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Photograph by Eric Carlson

Notes From the Underbelly

Cadillac Margaritas

By Eric A. Carlson

"Now we own all the stars, and a million guitars are still playing."
-Black Pearl's rendition of "You Belong to My Heart"

GRACIELA, a former Cantaloupe Queen of Mendota, told me about the latest freakishness taking place in Los Angeles. Grace was visiting a swanky nightspot, when a man standing next to her leaned over and inquired, "Can I look at your feet?" The idea, she surmises, is that feet are seldom subject to plastic surgery and are therefore an honest gauge of a woman--who might otherwise be altered lock, stock and barrel. The condition of a woman's feet might be the imprimatur, suggesting the rest of the parts are genuine and untransmogrified--or not. The men of Los Angeles are a clever and discriminating lot.

Grace and I were discussing such matters while guzzling Cadillac Margaritas (without salt) at Murphy's Law Irish Pub and Sports Bar, an exuberant refuge on Murphy Avenue in Sunnyvale made excessively exuberant on this particular afternoon because the bartender was smashing empty beer bottles into a garbage can. What's up with that? Customers should hoot and holler and break things, not bartenders. Is this a world gone mad?

Grace drives a very spirited Camaro, and my recent purchase of a 2003 Mustang Cobra has strengthened our friendship by dint of our sharing six-speed manual transmissions, heavy clutches and engines much too powerful for any practical application. Because I am a Mustang owner, I am allowed to use the word "Stang" when referring to my car. Also, it is required that I look askance when pulling up to Corvettes and Firebirds--as they look askance at me. And I am learning other new terms, such as "Melvin." A Mustang Melvin is a fellow obsessed with restoring old Mustangs to a perfectly stock condition. Same factory paint, same appointments, same everything down to a gnat's ass of anal-retentive duplication. "Melvin" is often a derogatory aspersion cast by Mustang "performance" folks. The performance crowd is obsessed with taking stock Mustangs and equipping them with after-market gadgets in an effort to squeeze out that extra 100 or 200--or more--horsepower. And of course there are many after-market items to improve appearance and handling. The Mustang market is vast and varied.

In fact, "more horsepower" has such a fine ring to it that I am taking my "Stang" to Apex Motorsports in Santa Clara for a few bits and pieces to bump it up to 425 ponies, give or take a few ponies. With enough money and willpower, there is nothing keeping one from 500--or more. It does concern me that this seems quite reasonable. Nevertheless, having more horsepower provides one with a sense of inner peace and moral rectitude, as well as increased confidence. And I don't buy into the theory that muscle cars are an adjunct to "My penis is bigger than your penis." At least not totally.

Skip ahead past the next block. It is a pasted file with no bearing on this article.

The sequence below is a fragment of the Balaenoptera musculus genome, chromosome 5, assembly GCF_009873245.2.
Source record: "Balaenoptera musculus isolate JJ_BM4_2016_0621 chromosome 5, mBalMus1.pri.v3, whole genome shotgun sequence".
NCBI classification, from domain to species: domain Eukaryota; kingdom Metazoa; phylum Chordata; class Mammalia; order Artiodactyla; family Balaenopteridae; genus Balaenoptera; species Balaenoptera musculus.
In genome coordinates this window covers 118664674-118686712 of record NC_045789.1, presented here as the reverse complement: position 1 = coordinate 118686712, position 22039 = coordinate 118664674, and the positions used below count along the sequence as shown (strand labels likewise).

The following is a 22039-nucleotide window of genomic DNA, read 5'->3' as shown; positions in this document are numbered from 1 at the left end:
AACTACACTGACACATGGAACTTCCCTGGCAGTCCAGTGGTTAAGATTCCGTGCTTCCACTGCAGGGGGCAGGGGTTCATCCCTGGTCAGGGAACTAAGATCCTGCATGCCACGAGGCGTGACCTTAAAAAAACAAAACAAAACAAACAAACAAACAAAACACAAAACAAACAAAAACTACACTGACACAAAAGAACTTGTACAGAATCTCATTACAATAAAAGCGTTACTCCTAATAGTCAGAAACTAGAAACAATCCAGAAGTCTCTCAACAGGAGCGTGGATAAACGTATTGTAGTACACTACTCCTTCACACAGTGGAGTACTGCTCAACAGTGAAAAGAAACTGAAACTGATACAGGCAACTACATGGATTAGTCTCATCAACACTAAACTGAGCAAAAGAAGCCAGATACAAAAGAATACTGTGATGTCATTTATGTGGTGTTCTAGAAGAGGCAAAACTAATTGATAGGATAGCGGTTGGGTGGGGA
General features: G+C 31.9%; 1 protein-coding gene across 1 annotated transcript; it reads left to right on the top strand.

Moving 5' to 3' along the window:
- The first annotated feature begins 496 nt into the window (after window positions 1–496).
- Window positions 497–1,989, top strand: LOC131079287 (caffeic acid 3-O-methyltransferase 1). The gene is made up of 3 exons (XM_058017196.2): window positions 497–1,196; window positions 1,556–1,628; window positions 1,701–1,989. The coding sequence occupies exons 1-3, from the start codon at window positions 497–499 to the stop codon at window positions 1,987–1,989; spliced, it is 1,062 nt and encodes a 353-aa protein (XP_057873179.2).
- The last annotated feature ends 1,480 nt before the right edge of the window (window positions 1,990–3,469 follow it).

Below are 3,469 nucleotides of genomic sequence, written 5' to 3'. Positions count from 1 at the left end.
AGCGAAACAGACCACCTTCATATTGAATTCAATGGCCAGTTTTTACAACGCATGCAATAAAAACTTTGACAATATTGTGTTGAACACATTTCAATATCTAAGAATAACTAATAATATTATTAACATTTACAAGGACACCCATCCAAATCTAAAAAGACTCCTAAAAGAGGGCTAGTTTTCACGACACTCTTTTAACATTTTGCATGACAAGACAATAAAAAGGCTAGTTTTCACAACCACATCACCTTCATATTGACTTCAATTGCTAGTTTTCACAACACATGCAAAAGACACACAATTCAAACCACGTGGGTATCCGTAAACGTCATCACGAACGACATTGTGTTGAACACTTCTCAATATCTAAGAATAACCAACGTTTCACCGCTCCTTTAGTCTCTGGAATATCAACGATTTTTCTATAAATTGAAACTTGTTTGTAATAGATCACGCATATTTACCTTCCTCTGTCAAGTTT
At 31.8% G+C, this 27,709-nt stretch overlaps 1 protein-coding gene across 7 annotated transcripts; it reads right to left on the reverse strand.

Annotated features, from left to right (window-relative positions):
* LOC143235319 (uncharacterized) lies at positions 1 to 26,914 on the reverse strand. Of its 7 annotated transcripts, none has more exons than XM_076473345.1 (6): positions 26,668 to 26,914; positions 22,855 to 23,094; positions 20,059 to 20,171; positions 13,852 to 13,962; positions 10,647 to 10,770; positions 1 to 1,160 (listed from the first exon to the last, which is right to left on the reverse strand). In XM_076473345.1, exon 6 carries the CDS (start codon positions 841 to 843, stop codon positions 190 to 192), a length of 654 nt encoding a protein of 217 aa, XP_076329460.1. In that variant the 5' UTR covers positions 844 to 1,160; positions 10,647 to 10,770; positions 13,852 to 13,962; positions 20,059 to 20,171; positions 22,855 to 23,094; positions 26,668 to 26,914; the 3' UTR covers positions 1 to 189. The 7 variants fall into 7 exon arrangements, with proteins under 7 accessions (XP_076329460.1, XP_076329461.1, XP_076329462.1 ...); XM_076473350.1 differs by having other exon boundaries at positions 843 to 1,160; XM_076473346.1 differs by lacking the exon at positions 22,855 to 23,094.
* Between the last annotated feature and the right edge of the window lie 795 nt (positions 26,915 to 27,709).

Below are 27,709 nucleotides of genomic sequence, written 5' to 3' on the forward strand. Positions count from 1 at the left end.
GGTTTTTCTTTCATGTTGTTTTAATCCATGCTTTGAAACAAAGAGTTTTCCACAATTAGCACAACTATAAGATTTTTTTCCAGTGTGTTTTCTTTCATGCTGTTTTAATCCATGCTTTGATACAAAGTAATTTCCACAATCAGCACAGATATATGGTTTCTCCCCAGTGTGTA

I purchased the Cobra from Frontier Ford in Santa Clara, and while I acquitted myself reasonably well during the negotiations--at least in my own mind, the manager seemed excessively forlorn for me to believe he was losing money. "Sir, we are only $1,000 from making this happen; I would hate to think we can't close a deal because of that amount." And so on. In the end, it was a happy conclusion for all concerned. And I appreciate the protestations of the salesmen that I was driving a hard bargain. They even had me believing it for a few minutes. Two thumbs up for Frontier Ford.

The day after I purchased the car, I drove to Pacific Palms in Milpitas, where Black Pearl was playing. Black Pearl is a quintessential lounge act that plays a wide variety of songs, standards to originals, to the delight of dancers and nondancers alike. Black Pearl at Pacific Palms is the last venue in the Bay Area for ballroom dancers to cut the rug to the sound of live music in the wild. Black Pearl used to play at Bay 101, but that gig ended when Mayor Gonzales and his minions of "righteousness and moral probity" banned dancing at the Bay 101 due to the lack of a "proper" permit. The consequence was five or six hundred ballroom dancers without a place to dance--self included. But we all live in a safer San Jose no doubt.

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From the July 10-16, 2003 issue of Metro, Silicon Valley's Weekly Newspaper.

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